Tuesday, January 31, 2012

Speckled Holly Leaf Coif

Today's post is on a coif that I started a really long time ago and only finished in about 2010. I had grown disenchanted with the project because the pattern was not cut in an accurate way. For a long time I debated about whether I should continue the embroidery or whether it was a waste of time to finish the garment if it was not accurate.

The finished coif

In the end, I modified the pattern to make it more accurate for the sixteenth century and decided to finish the garment. The piece was good practice in speckling stitch, which was popular with Elizabethan embroiderers for adding depth and texture to monochrome embroidery. I found it quite a tedious and time consuming stitch also, but I liked the end result.

Here you can see the original coif pattern modified to make it more accurate for a sixteenth century English style coif. Note the join down the middle of the garment. I have never seen an extant coif with a join, but that was the only way to modify this coif from it's original 'Jorvik hood' style shape into a more appropriate shape.

There are many examples of floreate patterns in extant English monchrome and ploychrome embroidery from the sixteenth century - the Elizabethans loved them! I particularly wanted a holly pattern and was inspired by patterns from 'A Scholehouse for the Needle' and the images below.

The spiky leaves from this Elizabethan man's nightcap in the V&A Museum (c1600-1629/Museum # 814-1891) reminded me of holly leaves  although I suspect they are supposed to be thistle leaves.

A really excellent collection of images of extant coifs can be found at the Blackwork Guild 'Blackwork Headwear' page - http://www.theblackworkguild.com/COSTUMES-MEMBERS%202.html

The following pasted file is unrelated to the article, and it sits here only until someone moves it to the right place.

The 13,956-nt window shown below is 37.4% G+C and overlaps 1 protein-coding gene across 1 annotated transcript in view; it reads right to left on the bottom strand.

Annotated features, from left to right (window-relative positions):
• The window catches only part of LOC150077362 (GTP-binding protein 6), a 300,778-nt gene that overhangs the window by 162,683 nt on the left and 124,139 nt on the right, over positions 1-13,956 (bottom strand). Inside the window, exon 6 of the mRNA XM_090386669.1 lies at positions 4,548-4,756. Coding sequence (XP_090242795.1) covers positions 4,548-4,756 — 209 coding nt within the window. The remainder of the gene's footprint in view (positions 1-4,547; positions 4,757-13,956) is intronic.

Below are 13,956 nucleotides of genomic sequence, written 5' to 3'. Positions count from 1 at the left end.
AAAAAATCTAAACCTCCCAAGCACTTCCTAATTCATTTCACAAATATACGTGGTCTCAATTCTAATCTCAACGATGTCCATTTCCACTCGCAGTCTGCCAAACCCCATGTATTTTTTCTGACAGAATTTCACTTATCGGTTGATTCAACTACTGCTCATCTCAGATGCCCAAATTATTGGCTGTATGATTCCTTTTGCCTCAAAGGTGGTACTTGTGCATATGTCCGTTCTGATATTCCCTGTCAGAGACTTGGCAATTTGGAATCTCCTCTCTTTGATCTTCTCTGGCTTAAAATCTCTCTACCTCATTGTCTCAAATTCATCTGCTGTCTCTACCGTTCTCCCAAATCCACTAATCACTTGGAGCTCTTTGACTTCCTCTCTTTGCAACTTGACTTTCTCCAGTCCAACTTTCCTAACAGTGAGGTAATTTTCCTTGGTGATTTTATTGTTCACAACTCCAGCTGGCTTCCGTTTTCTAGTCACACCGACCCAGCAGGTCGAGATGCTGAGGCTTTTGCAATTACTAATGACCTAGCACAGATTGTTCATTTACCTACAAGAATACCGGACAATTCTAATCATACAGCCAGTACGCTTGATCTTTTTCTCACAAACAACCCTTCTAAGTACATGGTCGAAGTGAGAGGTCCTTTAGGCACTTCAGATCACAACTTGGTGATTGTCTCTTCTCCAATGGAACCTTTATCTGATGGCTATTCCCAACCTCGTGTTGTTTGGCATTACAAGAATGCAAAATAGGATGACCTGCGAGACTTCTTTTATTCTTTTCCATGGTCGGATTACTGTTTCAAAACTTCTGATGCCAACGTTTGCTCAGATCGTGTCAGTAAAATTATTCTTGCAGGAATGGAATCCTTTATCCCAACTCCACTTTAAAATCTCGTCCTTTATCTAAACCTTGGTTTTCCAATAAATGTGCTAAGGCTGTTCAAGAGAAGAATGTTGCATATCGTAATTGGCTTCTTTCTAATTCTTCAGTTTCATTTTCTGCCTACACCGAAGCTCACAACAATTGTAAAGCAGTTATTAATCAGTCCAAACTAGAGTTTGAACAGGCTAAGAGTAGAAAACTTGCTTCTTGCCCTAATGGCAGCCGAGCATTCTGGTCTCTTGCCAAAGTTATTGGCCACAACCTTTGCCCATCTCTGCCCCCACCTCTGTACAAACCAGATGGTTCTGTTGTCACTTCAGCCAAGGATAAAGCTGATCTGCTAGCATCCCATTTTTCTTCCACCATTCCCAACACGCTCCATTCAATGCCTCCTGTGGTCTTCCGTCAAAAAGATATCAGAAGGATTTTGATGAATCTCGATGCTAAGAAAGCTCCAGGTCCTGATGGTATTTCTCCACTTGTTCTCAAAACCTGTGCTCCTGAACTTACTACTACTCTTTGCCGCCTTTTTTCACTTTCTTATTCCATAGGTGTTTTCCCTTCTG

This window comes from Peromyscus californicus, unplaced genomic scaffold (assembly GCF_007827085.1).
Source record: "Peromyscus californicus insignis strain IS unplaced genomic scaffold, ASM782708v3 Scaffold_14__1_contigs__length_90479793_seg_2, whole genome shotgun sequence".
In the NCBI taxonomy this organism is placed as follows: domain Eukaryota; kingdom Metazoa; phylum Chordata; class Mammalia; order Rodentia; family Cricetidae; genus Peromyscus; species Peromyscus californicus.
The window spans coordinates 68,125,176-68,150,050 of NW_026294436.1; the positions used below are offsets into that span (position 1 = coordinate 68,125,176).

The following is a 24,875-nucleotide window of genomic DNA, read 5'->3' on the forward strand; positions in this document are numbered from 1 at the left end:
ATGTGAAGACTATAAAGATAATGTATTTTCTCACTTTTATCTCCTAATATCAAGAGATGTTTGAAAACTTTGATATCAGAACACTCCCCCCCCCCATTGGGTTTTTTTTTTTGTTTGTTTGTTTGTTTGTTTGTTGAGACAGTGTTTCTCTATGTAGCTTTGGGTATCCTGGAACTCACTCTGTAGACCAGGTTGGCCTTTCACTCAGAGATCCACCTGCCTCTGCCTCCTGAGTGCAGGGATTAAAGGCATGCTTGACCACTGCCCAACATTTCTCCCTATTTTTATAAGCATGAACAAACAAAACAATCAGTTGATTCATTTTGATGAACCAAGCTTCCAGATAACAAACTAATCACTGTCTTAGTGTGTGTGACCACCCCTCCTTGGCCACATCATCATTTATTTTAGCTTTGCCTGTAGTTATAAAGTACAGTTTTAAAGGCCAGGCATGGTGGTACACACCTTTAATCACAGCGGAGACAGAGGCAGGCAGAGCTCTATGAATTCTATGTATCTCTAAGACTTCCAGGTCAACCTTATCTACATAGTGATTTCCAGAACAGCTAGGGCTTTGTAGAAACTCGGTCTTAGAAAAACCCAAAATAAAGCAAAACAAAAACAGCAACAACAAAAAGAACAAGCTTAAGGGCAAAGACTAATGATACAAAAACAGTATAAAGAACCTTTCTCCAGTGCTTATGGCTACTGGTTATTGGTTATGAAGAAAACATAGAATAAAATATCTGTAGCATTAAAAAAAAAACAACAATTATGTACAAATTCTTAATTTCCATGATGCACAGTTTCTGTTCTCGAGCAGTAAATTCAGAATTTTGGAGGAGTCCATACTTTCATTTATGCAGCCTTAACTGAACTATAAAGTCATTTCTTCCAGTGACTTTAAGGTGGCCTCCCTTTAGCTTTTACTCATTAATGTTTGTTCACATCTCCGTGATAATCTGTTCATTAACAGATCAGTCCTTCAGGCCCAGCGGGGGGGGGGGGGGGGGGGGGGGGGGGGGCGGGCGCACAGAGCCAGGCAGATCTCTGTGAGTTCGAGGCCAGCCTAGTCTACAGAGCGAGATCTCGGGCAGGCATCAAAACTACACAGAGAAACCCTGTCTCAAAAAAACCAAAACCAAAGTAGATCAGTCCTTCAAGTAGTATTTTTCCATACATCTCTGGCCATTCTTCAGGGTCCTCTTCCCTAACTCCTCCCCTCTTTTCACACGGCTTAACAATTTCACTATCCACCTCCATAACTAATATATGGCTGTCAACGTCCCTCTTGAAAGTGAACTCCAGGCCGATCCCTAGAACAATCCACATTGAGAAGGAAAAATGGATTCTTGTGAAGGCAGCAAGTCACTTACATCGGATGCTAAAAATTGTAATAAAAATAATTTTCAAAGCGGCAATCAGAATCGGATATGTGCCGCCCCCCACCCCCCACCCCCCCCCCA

Stylised holly design in silk and gilt from a sixteenth century English coif in the V&A Museum collection

The finished coif worn by a model with very short hair. It does fit better over a bun or hair taping.

Spangles were attached with three stitches, and the centre seam was decorated with chain stitch. All the embroidery was done in DMC cotton thread with two strands of black. Cotton floss and fabric were used for this project instead of silk and linen to save money. The spangles are silver metal. 

Centre top seam decorated with chain stitch.

The centre top seam was decorated with chain stitch and the edges with a slanting whip stitch. In period, an Elizabethan braid stitch would most likely have been chosen for the top centre seam, but when I tried it, it just didn't fit with the embroidery. If I started this project again, I would make the embroidery design more crowded and full. When I drew this design out, I was less familiar with Elizabethan style than I am now, and I think I was looking at the design with a modern eye. It needs a lot more spangles and have less bare areas.

I gathered the central seam in an approximation of the same technique that I used on the Red Stripey Coif (posted previously). It doesn't look quite right due to the adjusted shape of the coif. The main embroidery stitches used were stem and speckling stitches, and a funny little knot I use in lieu of french knots. (It is close to a colonial knot.)

The finished coif is lined with a light cotton lining to protect the embroidery from hair oils etc. The lucet cords were hand made by Heather - thank you Heather! Also thanks to Alisondre who helped with some of the speckling stitches.

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